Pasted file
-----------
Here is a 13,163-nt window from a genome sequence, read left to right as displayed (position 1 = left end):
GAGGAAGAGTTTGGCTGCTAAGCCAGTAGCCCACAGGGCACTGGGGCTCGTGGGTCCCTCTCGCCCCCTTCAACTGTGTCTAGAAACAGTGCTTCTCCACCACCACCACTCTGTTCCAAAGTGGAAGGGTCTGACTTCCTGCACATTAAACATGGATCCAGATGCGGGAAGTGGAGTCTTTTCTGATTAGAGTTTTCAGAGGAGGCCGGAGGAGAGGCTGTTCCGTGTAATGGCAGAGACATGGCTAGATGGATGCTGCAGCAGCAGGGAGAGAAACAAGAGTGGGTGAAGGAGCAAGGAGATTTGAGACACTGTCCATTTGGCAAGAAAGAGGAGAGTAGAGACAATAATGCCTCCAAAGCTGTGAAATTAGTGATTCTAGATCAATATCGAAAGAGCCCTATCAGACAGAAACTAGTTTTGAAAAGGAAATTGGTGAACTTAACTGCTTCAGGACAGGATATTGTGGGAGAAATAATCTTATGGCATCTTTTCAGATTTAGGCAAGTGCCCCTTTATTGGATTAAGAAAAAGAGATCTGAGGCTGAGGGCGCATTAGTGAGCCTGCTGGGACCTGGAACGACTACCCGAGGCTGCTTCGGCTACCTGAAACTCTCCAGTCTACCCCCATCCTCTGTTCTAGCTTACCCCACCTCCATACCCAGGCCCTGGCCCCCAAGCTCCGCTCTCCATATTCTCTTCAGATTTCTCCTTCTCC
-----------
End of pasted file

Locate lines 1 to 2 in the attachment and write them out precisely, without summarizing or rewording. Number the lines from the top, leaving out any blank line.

Here is a 13,163-nt window from a genome sequence, read left to right as displayed (position 1 = left end):
GAGGAAGAGTTTGGCTGCTAAGCCAGTAGCCCACAGGGCACTGGGGCTCGTGGGTCCCTCTCGCCCCCTTCAACTGTGTCTAGAAACAGTGCTTCTCCACCACCACCACTCTGTTCCAAAGTGGAAGGGTCTGACTTCCTGCACATTAAACATGGATCCAGATGCGGGAAGTGGAGTCTTTTCTGATTAGAGTTTTCAGAGGAGGCCGGAGGAGAGGCTGTTCCGTGTAATGGCAGAGACATGGCTAGATGGATGCTGCAGCAGCAGGGAGAGAAACAAGAGTGGGTGAAGGAGCAAGGAGATTTGAGACACTGTCCATTTGGCAAGAAAGAGGAGAGTAGAGACAATAATGCCTCCAAAGCTGTGAAATTAGTGATTCTAGATCAATATCGAAAGAGCCCTATCAGACAGAAACTAGTTTTGAAAAGGAAATTGGTGAACTTAACTGCTTCAGGACAGGATATTGTGGGAGAAATAATCTTATGGCATCTTTTCAGATTTAGGCAAGTGCCCCTTTATTGGATTAAGAAAAAGAGATCTGAGGCTGAGGGCGCATTAGTGAGCCTGCTGGGACCTGGAACGACTACCCGAGGCTGCTTCGGCTACCTGAAACTCTCCAGTCTACCCCCATCCTCTGTTCTAGCTTACCCCACCTCCATACCCAGGCCCTGGCCCCCAAGCTCCGCTCTCCATATTCTCTTCAGATTTCTCCTTCTCC